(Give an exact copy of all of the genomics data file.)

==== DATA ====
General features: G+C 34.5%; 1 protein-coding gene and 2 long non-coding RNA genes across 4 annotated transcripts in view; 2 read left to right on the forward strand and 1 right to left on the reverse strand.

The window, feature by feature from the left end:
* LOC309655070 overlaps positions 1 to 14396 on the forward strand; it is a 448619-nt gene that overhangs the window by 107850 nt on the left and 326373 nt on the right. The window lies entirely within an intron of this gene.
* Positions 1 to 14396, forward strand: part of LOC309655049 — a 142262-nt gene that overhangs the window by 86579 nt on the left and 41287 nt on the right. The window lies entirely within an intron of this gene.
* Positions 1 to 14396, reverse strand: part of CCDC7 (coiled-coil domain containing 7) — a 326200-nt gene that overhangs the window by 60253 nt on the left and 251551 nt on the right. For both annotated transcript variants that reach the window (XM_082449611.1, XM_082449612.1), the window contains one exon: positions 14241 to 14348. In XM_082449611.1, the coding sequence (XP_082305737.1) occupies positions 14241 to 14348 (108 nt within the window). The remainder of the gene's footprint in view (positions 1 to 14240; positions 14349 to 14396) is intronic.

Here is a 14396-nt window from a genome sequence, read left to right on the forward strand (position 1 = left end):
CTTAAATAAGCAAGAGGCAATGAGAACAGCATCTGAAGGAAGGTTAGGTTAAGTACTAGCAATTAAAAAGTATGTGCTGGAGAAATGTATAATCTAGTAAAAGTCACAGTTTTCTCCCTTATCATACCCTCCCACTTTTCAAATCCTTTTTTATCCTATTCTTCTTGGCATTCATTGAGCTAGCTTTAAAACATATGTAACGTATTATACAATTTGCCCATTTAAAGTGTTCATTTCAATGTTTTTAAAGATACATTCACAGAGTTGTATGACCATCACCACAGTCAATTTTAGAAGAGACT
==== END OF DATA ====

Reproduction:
General features: G+C 34.5%; 1 protein-coding gene and 2 long non-coding RNA genes across 4 annotated transcripts in view; 2 read left to right on the forward strand and 1 right to left on the reverse strand.

The window, feature by feature from the left end:
* LOC309655070 overlaps positions 1 to 14396 on the forward strand; it is a 448619-nt gene that overhangs the window by 107850 nt on the left and 326373 nt on the right. The window lies entirely within an intron of this gene.
* Positions 1 to 14396, forward strand: part of LOC309655049 — a 142262-nt gene that overhangs the window by 86579 nt on the left and 41287 nt on the right. The window lies entirely within an intron of this gene.
* Positions 1 to 14396, reverse strand: part of CCDC7 (coiled-coil domain containing 7) — a 326200-nt gene that overhangs the window by 60253 nt on the left and 251551 nt on the right. For both annotated transcript variants that reach the window (XM_082449611.1, XM_082449612.1), the window contains one exon: positions 14241 to 14348. In XM_082449611.1, the coding sequence (XP_082305737.1) occupies positions 14241 to 14348 (108 nt within the window). The remainder of the gene's footprint in view (positions 1 to 14240; positions 14349 to 14396) is intronic.

Here is a 14396-nt window from a genome sequence, read left to right on the forward strand (position 1 = left end):
CTTAAATAAGCAAGAGGCAATGAGAACAGCATCTGAAGGAAGGTTAGGTTAAGTACTAGCAATTAAAAAGTATGTGCTGGAGAAATGTATAATCTAGTAAAAGTCACAGTTTTCTCCCTTATCATACCCTCCCACTTTTCAAATCCTTTTTTATCCTATTCTTCTTGGCATTCATTGAGCTAGCTTTAAAACATATGTAACGTATTATACAATTTGCCCATTTAAAGTGTTCATTTCAATGTTTTTAAAGATACATTCACAGAGTTGTATGACCATCACCACAGTCAATTTTAGAAGAGACT